Today’s Headlines

  • SFMTA Board Gives Thumbs Up to Van Ness BRT Plan (CBS, SFBG)
  • Muni to Re-Arrange Seats on LRVs to Expand Passenger Capacity (SFGate)
  • Supervisor Wiener Calls For Hearing on the Feasibility of Bike-Share Expansion in SF (SF Appeal)
  • Urban Designers Draw Up Visions for “Life After Highway 280” in Competition (SPUR)
  • Sleeping on the Job: City Controller Audit Reveals Problems With Muni’s Training Program (SFGate)
  • SFMTA Board Adopts Taxi Dispatch Service Standards (SF Examiner)
  • Five-Car Crash On Fourth Street Causes Bay Bridge Backup (CBS)
  • More on the Removal of Mona Caron’s Duboce/Church Utility Box Painting (SFBG, Mission Mission)
  • Oakland Considers More Green “Supersharrow” Carpets in Traffic Lanes (Cyclelicious)
  • Aging Caltrain Cars Lead to Rash of Delays (SF Exam), Including an Hour Backup Yesterday (Appeal)
  • Palo Alto Council Split on How to Launch Program to Reduce Driving Demand (PA Online)
  • CA High-Speed Rail Groundbreaking Delayed a Few More Months (CoCo Times)

More headlines at Streetsblog Capitol Hill

  • Anonymous

    Wiener’s hearing should be on the feasibility of NOT expanding bike share.

  • While I agree (!), something useful that everyone who wants bikeshare to expand could do is

    a) email Supervisor Wiener and thank him for supporting bikeshare expansion in San Francisco. If you live in District 8, let him know that and tell him the prime one or two spots where you would really like a bikeshare station in district 8. email: Scott.Wiener@sfgov.org

    b) if you live in any district besides district 8, also email your city supervisor, tell him/her you support expanding bikeshare in the city, and indicate the one or two prime spots in your district where you would really like a bikeshare dock in your district.

    District 1: Eric.L.Mar@sfgov.org
    District 2: Mark.Farrell@sfgov.org
    District 3: David.Chiu@sfgov.org
    District 4: Katy.Tang@sfgov.org
    District 5: London.Breed@sfgov.org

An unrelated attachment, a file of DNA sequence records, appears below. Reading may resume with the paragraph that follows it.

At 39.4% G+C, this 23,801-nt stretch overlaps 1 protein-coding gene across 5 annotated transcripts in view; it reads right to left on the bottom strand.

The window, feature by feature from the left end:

District 6: Jane.Kim@sfgov.org
    District 7: Norman.Yee@sfgov.org
    District 9: David.Campos@sfgov.org
    District 10: Malia.Cohen@sfgov.org
    District 11: John.Avalos@sfgov.org

  • Anonymous

    Hmm….

    I suppose a location that would be prime would be “18th and Castro”. Castro’s streetscape is being redone. Was room for a bikeshare rack included in the project 🙂

  • Anonymous

    Regarding reconfiguring seats in LRVs, I’ve been struck on recent trips to Boston and New York by the efficient configuration of their trains. On Boston’s Red Line, like the trains I rode in New York, all the seats are against the walls (like the MUNI F line), creating a wide pathway down the middle that supports both standing and walking through the car. In my experience, the current configurations for MUNI’s LRVs support either standing on one side plus a walkway, or standing on both sides, which effectively chokes off movement through the car. I wonder if reconfiguring our LRVs so all seats face sideways would create more space, especially during heavy commute hours, while reducing the panic that comes from not being sure if you can actually exit the car at the next stop.

  • Tony

    Configuring seats so they’re all sideways facing should be a no brainer. There’d be more legroom during off peak time. Also prevents seat-hoggers from staking their claim by sitting in the aisle seat.

  • Supersharrows

    Oakland *has* painted supersharrows and is considering installing them on more streets:

    https://www.ebbc.org/supersharrows

  • Richard Mlynarik

    Efficient configuration on US LRVs? You must be joking!

    Step 1: 100% low floor.
    Step 2: 100% low floor.
    Step 3: 100% low floor.
    Step 4: 100% low floor.
    Step 5: ARTICULATED multi-segment trains. The multiple cabs and wasted space for couplers are a huge expense and drag. Nobody who has a clue puts up with that nonsense.


    Step 9: Rearrange the seats. (On the Titanic.)

  • Ted King

    I stand by my earlier comments back on 3 June 2013:

    I hope they explore a half+half option – bench seats on one side and front-/rear-facing on the other side much like the present center sections. There needs to be enough seats for people who are prone to motion sickness. The 1+2 seating from the front door to the rear door was and is a great feature on most of the PCC streetcars.

    Report on Muni’s light-rail trains is latest bad news for agency (S.F. Examiner, 2 June 2013)

  • Anonymous

    Speaking of green paint in the East Bay… When I rode to the Bay Bridge Bike/Ped Path last weekend, I noticed an unusual design on 40th Street between MacArthur BART and the bike path. They basically put a green stripe, the width of a bike lane, down the middle of the right-hand lane (leaving unpainted strips on each side).

    It’s strange, but effective and much appreciated.